I haven't been able to get Aleppo off my mind since that one video. The one I watched yesterday, the one that was linked in the article about the babies being burned alive. It's too much for me right now, and yet I don't get that option. It can't be too much. If it's too much, I become the ones I caution against, the ones I teach about, the ones I teach my kids to beware of....

So tonight, I had to look. And read. And listen. And mourn. And remember that "never again" simply wasn't true. Because tomorrow I will be teaching about other genocides. I will take them with me through the Killing Fields of Cambodia, down the halls of S-21 in Phnom Penh. I will tell them about the churches with pews filled with clothing in Rwanda. I will talk about the toddler in Darfur and the scavenging bird and the photographer who committed suicide later. I will share the markings of the homes of Christians in Iraq. And tomorrow, I will add a new chapter in this ghastly book of hate and apathy. Tomorrow I will tell them about the babies in Aleppo, the mothers and fathers who carried their children from the rubble. Tomorrow I will share the goodbyes from residents of a once-thriving city that is now a wasteland.

But tonight, I wrote. Inspired by Peter Fischl's "To the Little Polish Boy, Standing with His Arms Up" poem, I wrote my own version for the children of Aleppo. The link to Peter Fischl's poem is here.

The photo that captured my heart is below, credit to CreditAgence France-Presse — Getty Images.

Residents who had fled the violence in the Bustan al-Qasr neighborhood reached Aleppo’s Fardos area on Tuesday. 

And here is my poem.

To the Little Boys and Girls
in the Brightly Colored Jackets

I would like to be a photojournalist
So I could take pictures of you
Little Boys and Girls 
in the Brightly Colored Jackets

Walking side by side with your parents
Holding their hands
as you flee the streets of your city, the city
on whose streets you 
used to kick a soccer ball
but instead now flee bombs and bullets

I would take photos of your downturned mouth
your innocent little hands
your cowlick that perks jauntily just over your left eye

I would make pictures of you 
and the world who said nothing

I would like to be a writer
so I could tell the story of you,
Little Boys and Girls in Brightly Colored Jackets

Walking side by side with your parents
Holding their hands 
as you flee the streets of your city, the city
on whose streets you
used to kick a soccer ball 
but instead now flee bombs and bullets

I would write the story of you
and the world who read nothing

I am not an artist, not a known
But my heart is full of the sight of you

You stand out amidst the rubble
so the whole world cannot 
ignore you any longer
Little Boys and Girls in Brightly Colored Jackets

Walking side by side with your parents
Holding their hands
as you flee the streets of your city, the city
on whose streets you
used to kick a soccer ball 
but instead now flee bombs and bullets

And the World who said nothing

I’ll shout your story so loud
that it will burn the ears
of the world who heard nothing

Four million pages long
will be the story
A million pages for each year of 
your little life
The life that is disregarded and ignored by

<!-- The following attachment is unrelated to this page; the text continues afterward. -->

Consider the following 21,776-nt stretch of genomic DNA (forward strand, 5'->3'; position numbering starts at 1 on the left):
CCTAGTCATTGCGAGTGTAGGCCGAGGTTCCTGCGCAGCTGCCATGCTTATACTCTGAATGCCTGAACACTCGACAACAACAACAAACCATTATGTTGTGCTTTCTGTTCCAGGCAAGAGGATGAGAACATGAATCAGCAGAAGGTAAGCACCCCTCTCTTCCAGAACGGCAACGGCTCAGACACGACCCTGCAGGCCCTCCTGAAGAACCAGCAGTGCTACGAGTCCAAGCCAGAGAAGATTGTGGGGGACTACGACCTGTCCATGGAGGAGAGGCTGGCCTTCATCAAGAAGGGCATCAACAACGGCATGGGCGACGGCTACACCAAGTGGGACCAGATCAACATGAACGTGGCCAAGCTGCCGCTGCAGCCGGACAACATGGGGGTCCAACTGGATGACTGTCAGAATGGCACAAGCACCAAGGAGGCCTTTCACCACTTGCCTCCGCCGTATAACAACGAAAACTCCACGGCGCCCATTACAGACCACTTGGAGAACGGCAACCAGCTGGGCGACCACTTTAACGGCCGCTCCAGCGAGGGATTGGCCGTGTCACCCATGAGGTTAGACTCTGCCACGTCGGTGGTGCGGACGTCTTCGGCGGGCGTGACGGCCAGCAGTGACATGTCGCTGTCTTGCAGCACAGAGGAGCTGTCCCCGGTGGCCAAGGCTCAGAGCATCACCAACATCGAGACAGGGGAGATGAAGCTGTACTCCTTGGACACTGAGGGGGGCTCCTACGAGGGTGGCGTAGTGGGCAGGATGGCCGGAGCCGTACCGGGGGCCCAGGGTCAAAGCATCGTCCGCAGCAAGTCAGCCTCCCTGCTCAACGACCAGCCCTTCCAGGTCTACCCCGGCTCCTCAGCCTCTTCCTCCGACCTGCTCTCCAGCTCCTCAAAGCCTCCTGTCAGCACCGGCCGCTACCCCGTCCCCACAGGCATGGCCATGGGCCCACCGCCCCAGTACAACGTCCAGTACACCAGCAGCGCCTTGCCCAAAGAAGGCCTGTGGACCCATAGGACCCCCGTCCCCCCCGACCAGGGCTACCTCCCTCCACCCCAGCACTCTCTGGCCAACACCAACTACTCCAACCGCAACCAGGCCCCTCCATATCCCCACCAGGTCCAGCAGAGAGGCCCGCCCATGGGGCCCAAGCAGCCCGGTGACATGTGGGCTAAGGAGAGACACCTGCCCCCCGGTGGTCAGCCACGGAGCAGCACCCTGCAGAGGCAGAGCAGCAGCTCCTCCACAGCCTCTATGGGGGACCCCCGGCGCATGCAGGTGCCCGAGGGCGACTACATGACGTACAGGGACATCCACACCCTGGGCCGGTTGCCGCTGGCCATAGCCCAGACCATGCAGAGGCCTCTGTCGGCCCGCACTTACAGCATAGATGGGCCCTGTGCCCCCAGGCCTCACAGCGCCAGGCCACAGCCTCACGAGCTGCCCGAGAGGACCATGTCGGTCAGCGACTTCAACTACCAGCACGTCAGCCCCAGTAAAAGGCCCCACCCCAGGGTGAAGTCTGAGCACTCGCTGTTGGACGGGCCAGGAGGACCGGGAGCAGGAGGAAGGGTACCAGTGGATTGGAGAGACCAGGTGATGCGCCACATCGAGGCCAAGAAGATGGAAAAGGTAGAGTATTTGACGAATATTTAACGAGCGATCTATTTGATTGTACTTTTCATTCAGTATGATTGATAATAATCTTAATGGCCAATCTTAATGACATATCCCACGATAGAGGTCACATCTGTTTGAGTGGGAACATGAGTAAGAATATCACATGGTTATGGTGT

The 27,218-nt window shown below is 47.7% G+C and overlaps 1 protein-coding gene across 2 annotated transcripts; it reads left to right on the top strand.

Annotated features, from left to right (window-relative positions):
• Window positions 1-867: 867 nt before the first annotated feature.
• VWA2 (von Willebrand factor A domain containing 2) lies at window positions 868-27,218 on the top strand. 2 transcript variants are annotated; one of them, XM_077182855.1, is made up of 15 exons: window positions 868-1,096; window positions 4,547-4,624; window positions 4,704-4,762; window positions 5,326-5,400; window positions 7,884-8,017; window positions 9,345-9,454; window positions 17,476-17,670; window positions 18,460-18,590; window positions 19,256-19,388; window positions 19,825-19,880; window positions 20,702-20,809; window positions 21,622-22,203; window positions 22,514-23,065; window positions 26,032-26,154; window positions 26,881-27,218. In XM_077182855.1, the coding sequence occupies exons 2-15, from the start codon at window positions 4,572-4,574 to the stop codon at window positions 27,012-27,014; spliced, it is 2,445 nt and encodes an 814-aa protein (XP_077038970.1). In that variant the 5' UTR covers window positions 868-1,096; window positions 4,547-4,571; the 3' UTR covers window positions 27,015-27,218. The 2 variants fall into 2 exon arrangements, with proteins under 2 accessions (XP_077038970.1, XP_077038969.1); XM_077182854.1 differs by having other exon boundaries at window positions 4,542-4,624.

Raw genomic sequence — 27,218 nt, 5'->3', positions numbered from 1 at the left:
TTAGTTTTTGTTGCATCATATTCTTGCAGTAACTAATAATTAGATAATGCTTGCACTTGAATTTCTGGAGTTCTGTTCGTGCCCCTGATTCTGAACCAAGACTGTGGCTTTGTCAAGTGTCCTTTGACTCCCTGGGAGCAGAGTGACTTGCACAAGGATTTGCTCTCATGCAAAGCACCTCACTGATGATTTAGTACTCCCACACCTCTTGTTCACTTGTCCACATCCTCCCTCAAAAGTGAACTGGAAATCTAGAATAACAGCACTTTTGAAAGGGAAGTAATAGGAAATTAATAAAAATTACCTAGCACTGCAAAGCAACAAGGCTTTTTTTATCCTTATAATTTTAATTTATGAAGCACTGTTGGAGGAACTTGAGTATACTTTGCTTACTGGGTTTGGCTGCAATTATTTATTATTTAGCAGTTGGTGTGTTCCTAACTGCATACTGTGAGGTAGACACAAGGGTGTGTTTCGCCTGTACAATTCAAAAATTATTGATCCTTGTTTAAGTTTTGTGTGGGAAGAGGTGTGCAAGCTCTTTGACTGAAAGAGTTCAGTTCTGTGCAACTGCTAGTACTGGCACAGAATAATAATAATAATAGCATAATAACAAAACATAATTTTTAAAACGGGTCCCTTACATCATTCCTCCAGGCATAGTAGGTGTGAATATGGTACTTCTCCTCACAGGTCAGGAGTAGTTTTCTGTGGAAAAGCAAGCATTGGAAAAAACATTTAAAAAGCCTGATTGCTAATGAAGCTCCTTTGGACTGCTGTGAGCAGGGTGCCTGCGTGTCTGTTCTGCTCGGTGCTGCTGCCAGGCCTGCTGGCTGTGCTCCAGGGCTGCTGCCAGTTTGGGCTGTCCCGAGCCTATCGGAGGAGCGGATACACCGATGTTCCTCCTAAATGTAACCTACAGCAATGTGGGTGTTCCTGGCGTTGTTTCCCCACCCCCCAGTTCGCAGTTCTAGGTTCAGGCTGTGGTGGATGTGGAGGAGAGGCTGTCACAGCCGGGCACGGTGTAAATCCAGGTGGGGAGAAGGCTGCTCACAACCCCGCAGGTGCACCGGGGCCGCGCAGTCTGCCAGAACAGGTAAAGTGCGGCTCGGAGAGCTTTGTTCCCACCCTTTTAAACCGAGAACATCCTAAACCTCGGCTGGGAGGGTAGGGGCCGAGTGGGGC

the world who saw nothing
So the entire world can see you
Little Boys and Girls in Brightly Colored Jackets

Walking side by side with your parents
Holding their hands
as you flee the streets of your city, the city
on whose streets you
used to kick a soccer ball 
but instead now flee bombs and bullets

And the story will
remain so the deaf
and blind
will know
that “Never Again”
just meant “we can look the other way”

The world 
Who was too busy to pay 
attention to you
Little Boys and Girls in Brightly Colored Jackets

I am not a writer
And I am not a photojournalist
And I am not a politician 
And I am not a relief worker

I am just a teacher

But I can pass your story on
to the torchbearers in my classroom
I can show them how to look
I can remind them to hear
I can gently pass your little hands 
into their strong ones
And I can pray that this time….
This time the world that THEY will build
will NOT be a world that saw nothing, that heard nothing,
that looked the other way
And that you, Little Boys and Girls in Brightly Colored Jackets
will again find peace and joy in a 
quiet evening
of street soccer, 
safe from the bombs and bullets

Friday, December 9, 2016

Mine.... Reflections on this Semester

I've got this class of all girls this year. Although I always love all of my students, I am a big fan of mixed gender. I believe you need the girls to balance the boys and vice-versa. And I have always said if I had to have a single gender group, give me the boys (which I had in my PRECIOUS Connections boys for two years). This particular class happened semi-accidentally, semi-out of convenience, and semi-out of student request. I agreed to it with the caveat that I could switch back if needed. I can't begin to tell you how fascinating this social experiment has been. I'm different with them. I emphasize different things in the Lit. I guide the conversations in different ways. They are the first group of my day and I have to tell you, it is such a soft and gentle way to begin my school day. I know that it's not solely gender, it's also the mix of these particular girls, the dynamics and personalities. They are just the most kind, respectful, insightful, loving people I have ever had gather in one place.